I urge the county government and the forestry department to launch the program in all schools and vocational training centers in Bunyala sub-county, which has not benefited from the program,” says the senior education official.
He says most schools in Bunyala sub-county have of late had their roofs blown off by strong winds because they do not have adequate trees within their compounds to serve as windbreakers.
The school heads of the benefiting schools, who spoke to The Scholar Media Africa on condition of anonymity, commended the county government for initiating the school greening program. They noted it would significantly increase the county’s low forest cover.
One of the school heads says members of the Environmental Club at his school have taken the initiative of taking care of the tree seedlings until maturity.
Busia County Forest Service Officer, Fredrick Ashiono, says he will deploy a monitoring and evaluation team to all the schools that have been issued with tree seedlings and all other forest areas to ensure they are taken care of to maturity.
He further reveals that he has implemented effective strategies to ensure trees are planted on all hills in the county.
“The Forestry Department’s key mandate is to conserve the environment by planting trees on all hills across the county to increase the county’s forest cover,” he says.
A notable factor that has contributed a great deal to the arbitrary destruction of forests, eventually leading to low forest cover, is the high cost of living that has driven scores of people at the grassroots level to engage in illegal charcoal-burning activities to earn daily bread.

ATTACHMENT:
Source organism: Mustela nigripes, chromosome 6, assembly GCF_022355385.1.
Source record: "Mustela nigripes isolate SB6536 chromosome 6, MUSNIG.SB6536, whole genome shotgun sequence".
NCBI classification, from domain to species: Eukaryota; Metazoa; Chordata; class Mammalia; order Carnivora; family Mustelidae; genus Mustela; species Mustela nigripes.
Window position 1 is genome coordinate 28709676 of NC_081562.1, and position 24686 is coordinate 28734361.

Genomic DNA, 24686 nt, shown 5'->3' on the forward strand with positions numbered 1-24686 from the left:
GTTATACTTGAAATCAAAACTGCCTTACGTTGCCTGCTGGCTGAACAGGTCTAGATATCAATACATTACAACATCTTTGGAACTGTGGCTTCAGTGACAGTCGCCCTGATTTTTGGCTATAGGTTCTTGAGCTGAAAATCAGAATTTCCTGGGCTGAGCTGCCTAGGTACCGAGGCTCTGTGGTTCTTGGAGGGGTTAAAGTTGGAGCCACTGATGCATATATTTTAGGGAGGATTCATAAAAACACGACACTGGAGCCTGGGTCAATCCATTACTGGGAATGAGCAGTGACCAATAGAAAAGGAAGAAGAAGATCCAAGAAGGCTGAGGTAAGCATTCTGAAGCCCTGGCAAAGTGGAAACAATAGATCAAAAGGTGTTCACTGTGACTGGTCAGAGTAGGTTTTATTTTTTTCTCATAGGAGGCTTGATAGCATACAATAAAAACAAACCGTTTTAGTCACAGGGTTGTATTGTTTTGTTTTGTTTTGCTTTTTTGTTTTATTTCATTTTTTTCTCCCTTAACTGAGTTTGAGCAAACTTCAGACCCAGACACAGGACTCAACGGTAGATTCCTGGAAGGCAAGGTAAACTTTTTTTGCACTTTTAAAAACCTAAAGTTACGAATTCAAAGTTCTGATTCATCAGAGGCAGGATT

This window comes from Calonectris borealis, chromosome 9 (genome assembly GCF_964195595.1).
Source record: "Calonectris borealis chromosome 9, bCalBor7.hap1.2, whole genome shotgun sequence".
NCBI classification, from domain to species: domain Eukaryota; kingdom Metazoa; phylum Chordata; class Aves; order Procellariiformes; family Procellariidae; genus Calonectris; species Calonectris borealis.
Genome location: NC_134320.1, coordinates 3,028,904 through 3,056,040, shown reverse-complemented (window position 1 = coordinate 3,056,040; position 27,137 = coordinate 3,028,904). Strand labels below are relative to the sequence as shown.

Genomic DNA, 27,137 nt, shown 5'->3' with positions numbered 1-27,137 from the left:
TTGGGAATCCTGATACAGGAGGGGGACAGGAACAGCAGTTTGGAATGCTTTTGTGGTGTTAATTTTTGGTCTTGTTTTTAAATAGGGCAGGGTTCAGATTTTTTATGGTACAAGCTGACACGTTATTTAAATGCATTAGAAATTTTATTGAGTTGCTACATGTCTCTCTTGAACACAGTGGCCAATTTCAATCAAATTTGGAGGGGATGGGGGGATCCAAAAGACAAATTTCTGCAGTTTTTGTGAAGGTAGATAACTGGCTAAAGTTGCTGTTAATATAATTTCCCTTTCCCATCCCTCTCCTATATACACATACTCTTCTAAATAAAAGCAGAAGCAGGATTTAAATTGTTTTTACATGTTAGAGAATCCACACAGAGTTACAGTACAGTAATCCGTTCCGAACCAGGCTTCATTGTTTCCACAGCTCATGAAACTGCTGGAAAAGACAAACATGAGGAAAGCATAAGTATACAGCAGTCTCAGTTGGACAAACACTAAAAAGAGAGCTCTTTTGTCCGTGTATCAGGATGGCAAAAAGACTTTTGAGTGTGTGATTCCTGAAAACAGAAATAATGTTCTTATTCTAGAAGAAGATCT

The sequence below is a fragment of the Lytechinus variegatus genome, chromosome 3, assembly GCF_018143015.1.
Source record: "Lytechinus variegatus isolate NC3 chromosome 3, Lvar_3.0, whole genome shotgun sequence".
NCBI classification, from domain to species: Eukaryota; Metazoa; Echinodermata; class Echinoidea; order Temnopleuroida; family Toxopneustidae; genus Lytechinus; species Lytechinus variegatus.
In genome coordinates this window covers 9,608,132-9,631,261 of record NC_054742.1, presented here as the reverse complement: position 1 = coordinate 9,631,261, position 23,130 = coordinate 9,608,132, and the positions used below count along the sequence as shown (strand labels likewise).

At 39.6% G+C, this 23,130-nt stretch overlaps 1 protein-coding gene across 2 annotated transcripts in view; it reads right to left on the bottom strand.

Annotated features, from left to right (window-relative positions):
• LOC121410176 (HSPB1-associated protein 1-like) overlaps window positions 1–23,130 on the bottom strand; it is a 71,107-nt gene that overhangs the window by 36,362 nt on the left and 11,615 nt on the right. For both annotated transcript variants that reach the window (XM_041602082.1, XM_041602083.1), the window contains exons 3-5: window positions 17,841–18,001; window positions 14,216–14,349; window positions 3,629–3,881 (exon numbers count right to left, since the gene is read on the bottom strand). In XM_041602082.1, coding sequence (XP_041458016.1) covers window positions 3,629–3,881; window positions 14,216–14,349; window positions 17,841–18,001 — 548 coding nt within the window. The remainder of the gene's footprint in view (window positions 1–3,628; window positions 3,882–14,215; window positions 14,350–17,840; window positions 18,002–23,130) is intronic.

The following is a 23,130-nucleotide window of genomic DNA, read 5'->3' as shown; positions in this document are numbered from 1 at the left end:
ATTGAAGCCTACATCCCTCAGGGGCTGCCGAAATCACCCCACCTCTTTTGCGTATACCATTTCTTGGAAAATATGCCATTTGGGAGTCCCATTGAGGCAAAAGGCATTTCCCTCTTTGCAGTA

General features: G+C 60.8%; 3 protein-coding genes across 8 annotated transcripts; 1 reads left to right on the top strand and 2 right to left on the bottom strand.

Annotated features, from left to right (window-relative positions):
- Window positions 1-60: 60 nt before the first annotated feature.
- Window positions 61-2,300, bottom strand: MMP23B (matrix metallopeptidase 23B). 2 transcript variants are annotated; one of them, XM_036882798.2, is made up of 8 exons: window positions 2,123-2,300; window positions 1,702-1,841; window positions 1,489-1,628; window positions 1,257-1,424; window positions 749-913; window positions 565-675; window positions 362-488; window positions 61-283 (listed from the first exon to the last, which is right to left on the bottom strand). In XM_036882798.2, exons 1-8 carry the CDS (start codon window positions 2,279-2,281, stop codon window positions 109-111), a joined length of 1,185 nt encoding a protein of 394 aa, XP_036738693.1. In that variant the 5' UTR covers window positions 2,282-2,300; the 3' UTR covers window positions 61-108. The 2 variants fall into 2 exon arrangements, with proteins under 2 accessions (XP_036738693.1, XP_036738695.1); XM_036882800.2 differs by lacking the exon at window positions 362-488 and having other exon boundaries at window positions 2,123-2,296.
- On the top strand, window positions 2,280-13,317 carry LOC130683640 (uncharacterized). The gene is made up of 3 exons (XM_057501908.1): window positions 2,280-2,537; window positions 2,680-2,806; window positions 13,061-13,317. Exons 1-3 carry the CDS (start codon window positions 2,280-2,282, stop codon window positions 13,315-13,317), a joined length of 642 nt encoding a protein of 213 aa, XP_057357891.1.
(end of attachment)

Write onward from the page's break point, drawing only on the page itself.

Rampant illegal charcoal burning activities in Busia County have become a thorn in the flesh of the Kenya Forest Service [KFS] guards as charcoal burners engage the guards in a hide-and-seek game.
However, the Kenya Forest Service guards are on high alert round the clock to curb illegal charcoal burning, which, if allowed to continue, might leave the forests bare at the end of the day.
Despite concerted efforts to increase the county’s forest cover, the forestry department says several challenges have contributed to the slow pace of achieving the desired forest cover.
The challenges include:
· Inadequate allocation of funds towards the forest sector.
· Lack of the right policies and legal instruments to aid the process of afforestation.
· Charcoal burning and brick making, which lead to logging.
· Overexploitation of forests/ trees through increased demand for timber and wood
· Grazing of livestock in the conserved areas.
· Encroachment of forests and fragile areas through settlements and agriculture. This not only destroys the tree cover but also reduces land space for tree growing.
Rehabilitation of degraded areas
Apart from the school greening program, the county’s Forestry Department is also focusing on tree growing in the county’s degraded ecosystems.
These include hilltops and hill slopes, riverine areas, neglected quarry sites and gullies. Some of the areas targeted include Odiado hills, Osipata, Odioi, Agong’et, Kabosokipi, Walatsia and Aedomoru, among others.
· Support school greening programs and rehabilitation through funding at the county level.
· Encourage innovations and technologies that reduce wood fuel consumption.
· Encourage the cottage industry to offer employment opportunities for the jobless youths that destroy the environment to discourage them from arbitrarily destroying forests.
· Conduct extensive awareness campaigns on forest restoration and conservation.
· Members of the County Assembly should also support departmental efforts by allocating finances towards environmental and natural resource management activities.
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· The budget committee of the County Assembly should consider enhancing an adequate budgetary allocation for the forest sector to finance forestry activities aimed at rehabilitating the degraded forest areas.
· Encourage fruit tree-growing to make the community maintain the tree cover.